|All Saints Church, Hutton, before restoration in 1873.|
One of many fascinating Essex church photographs
in the Society's collection.
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Sunday, 24 July 2016
Essex Churches Then and Now
'Essex Churches Then and Now' has been launched online today by the Essex Society for Archaeology and History.
Andrew Smith, Hon. Deputy Librarian says, "We have been looking through and cataloging our archives and have come across two volumes of Essex church photographs and postcards dating from c1870 to c1910. These are important because some of the photographs pre-date Victorian church restorations, and could therefore be a unique record."
Andrew has digitised over 650 pictures in the collection and produced an index, which has just been published online.
"Publishing the list of photographs online is only the start of the process. We would be pleased to hear from anyone with an interest in Essex churches, and are happy to share digitised copies with researchers and local history groups".
Andrew plans to visit some of the churches over the next few months and is devising a one-hour talk entitled 'Essex Churches Then and Now' which he hopes to premier in spring 2017.
Initially the photographic collection was thought to have been compiled latterly by John Edward Knight Cutts (1847-1938) (see https://en.wikipedia.org/wiki/J._E._K._Cutts ), member of the Essex Archaeological Society from 1883, and church architect (see http://archiseek.com/tag/j-e-k-cutts/ ) whose name is and date is credited to later photographs in the collection. According to The Buildings of England: Essex by Pevsner / Bettley (2007) J.E.K. Cutts was architect of the now demolished St Augustine’s Church, Lower Dovercourt, 1883-84, and the Arts Centre, formerly the Great Burstead Board School, in Billericay, 1877-78. All Saints, Dovercourt, restored 1897-98; St Paul Church, Elmstead Market, now a house, built 1908; and, St Mary, Little Oakley, now a house, restored 1895-1902 are all the work of J.E.K. & J.P. Cutts.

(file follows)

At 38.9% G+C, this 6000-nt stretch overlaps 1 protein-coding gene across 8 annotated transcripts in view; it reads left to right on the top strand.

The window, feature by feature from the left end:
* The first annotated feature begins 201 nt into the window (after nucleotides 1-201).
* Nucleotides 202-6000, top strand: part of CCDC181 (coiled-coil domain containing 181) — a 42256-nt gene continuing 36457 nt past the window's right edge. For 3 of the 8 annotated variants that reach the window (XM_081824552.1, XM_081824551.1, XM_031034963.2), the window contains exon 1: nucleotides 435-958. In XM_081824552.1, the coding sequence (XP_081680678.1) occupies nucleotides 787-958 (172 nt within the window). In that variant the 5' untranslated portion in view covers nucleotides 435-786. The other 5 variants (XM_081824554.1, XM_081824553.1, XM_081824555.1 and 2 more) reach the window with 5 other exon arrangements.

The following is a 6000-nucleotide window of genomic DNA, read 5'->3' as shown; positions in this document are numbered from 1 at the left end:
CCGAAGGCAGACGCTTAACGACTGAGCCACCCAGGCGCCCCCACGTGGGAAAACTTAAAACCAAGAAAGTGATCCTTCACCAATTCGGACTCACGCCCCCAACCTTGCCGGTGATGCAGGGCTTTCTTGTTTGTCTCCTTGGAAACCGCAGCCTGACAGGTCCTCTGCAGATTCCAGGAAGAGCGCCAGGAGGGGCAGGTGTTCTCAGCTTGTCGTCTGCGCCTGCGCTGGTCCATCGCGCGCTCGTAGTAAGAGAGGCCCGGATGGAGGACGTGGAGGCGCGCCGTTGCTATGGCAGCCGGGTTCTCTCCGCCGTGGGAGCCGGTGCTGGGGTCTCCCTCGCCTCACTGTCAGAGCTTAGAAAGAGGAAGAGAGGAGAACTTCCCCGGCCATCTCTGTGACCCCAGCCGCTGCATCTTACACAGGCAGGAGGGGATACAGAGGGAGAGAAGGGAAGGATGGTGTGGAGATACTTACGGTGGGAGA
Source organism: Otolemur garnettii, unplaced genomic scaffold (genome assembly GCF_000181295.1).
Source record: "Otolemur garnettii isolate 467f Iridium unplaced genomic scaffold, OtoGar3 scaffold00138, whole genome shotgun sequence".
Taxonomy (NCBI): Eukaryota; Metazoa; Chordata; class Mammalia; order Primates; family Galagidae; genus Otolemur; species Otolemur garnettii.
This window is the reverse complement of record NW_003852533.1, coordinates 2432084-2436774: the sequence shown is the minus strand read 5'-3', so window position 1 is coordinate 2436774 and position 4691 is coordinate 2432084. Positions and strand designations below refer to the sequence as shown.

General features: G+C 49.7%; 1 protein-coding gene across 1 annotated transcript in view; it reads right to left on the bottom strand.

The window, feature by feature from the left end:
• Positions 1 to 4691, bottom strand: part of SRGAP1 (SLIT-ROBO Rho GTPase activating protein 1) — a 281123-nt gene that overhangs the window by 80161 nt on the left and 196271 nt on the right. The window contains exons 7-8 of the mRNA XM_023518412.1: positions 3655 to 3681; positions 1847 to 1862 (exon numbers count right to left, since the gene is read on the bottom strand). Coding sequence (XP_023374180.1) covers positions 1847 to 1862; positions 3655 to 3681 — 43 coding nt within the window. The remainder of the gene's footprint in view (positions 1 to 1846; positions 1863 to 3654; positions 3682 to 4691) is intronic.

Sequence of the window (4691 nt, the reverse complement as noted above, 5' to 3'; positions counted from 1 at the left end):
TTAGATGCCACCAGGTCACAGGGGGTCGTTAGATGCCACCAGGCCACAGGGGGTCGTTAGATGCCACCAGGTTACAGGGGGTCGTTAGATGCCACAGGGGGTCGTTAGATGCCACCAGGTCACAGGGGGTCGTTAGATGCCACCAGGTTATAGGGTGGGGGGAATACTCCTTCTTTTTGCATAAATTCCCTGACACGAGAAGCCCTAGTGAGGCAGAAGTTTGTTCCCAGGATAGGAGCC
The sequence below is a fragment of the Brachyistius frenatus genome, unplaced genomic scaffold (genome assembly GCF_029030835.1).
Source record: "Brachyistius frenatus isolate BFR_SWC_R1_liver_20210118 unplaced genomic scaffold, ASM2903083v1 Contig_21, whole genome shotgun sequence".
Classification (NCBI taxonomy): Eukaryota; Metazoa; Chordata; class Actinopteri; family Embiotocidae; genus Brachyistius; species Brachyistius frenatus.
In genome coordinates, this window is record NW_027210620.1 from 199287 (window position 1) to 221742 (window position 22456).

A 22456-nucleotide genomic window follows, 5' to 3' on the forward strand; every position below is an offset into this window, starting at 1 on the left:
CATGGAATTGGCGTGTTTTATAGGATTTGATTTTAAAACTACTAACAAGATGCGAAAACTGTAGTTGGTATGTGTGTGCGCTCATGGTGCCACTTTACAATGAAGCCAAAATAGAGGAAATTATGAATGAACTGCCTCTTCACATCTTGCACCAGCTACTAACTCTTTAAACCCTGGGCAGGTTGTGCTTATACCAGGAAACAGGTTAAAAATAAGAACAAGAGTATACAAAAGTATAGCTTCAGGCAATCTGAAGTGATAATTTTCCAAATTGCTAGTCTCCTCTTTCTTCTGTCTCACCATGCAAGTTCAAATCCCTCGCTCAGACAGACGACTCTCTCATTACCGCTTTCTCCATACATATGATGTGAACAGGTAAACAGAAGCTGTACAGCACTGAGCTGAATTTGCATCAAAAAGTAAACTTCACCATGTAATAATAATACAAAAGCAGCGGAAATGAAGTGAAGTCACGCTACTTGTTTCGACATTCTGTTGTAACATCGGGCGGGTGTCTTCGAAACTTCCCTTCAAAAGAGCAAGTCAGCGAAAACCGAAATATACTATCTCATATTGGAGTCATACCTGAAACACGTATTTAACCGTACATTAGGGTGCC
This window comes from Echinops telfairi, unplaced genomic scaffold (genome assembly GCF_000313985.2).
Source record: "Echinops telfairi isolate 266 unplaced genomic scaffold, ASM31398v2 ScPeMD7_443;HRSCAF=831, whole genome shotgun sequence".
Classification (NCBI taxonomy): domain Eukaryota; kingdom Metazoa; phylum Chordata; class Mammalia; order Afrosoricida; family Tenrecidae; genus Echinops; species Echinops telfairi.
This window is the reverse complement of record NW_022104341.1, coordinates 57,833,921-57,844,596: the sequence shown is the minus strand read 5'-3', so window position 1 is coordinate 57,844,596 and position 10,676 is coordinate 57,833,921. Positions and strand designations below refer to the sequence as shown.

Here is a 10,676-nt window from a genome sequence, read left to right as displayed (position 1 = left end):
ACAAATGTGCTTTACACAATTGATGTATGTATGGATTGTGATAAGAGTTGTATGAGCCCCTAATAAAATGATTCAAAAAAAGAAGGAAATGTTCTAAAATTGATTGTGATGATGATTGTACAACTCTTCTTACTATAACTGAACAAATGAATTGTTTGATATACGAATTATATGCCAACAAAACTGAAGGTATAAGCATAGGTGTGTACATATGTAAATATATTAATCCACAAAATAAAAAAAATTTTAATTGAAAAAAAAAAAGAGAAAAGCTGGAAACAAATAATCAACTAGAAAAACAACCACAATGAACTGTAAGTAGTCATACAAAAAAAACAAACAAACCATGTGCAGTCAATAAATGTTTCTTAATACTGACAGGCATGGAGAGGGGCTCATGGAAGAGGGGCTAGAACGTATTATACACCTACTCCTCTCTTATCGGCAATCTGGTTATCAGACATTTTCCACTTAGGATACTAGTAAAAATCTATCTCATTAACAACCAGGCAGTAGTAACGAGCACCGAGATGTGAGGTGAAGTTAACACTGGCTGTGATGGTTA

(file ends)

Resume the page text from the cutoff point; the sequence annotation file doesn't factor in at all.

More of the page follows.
It was tempting to think that the work was begun by Edward Cutts. Having compared the pencil labelling to the handwriting in the EAS Minute Book during the time Cutts served as Secretary, it is clear that the labelling is not his work. Equally there are errors in labelling: South Benfleet should be North Benfleet, Coopersale should read Theydon Garnon, Stock should read Laindon, Blackmore End should read Stisted, the omissions of East Mersea, Stondon Massey and Chigwell. Warley is, in fact, Great Warley not Little Warley, a church demolished in the 1950s. The photograph labelled “
Oakley ?” is clearly not Little Oakley but Ugley, and is
compelling because Cutts was its restorer.
On the same page a corrected entry from Great to Little Oakley is in
fact, from Internet images research, Great Oakley. There is therefore sufficient evidence to
determine that the volumes did not belong to the Cutts family.
The various sizes of photographs, as well as the revelation that copies appear elsewhere, suggest that the mystery compiler was not the photographer but acquired copies probably from perhaps other gentlemen members of the Society, sharing the same taste and concern to record changes in church buildings. The contents list below gives sizes for some of the photographs, which may indicate the same photographer or equipment employed.
“THERE is no need to stress the importance to the ecclesiologist of photographs and reliable drawings of churches before they were subjected to nineteenth-century reparation.” (Benton, TEAS n.s. xxiv). Benton makes reference to the Chancellor collection of photographs in the Society’s collection, now at the Essex Record Office.
A further important collection of Essex prints, exquisite sketches, photographs and newspaper cuttings in the name of Probert (ERO A13366) was deposited by the Society at the Essex Record Office in 2012.
The collections of photographs may be supported by contemporary narrative: Suckling (1846), Buckler (1856), Chancellor (as published in the Transactions of the Society, and Essex Review), and manuscript notes by King (1856-93) and C. F. D. Sperling.
 Identified by Martin Stuchfield who sent an identical modern photograph following the Society’s AGM on 25 June 2016.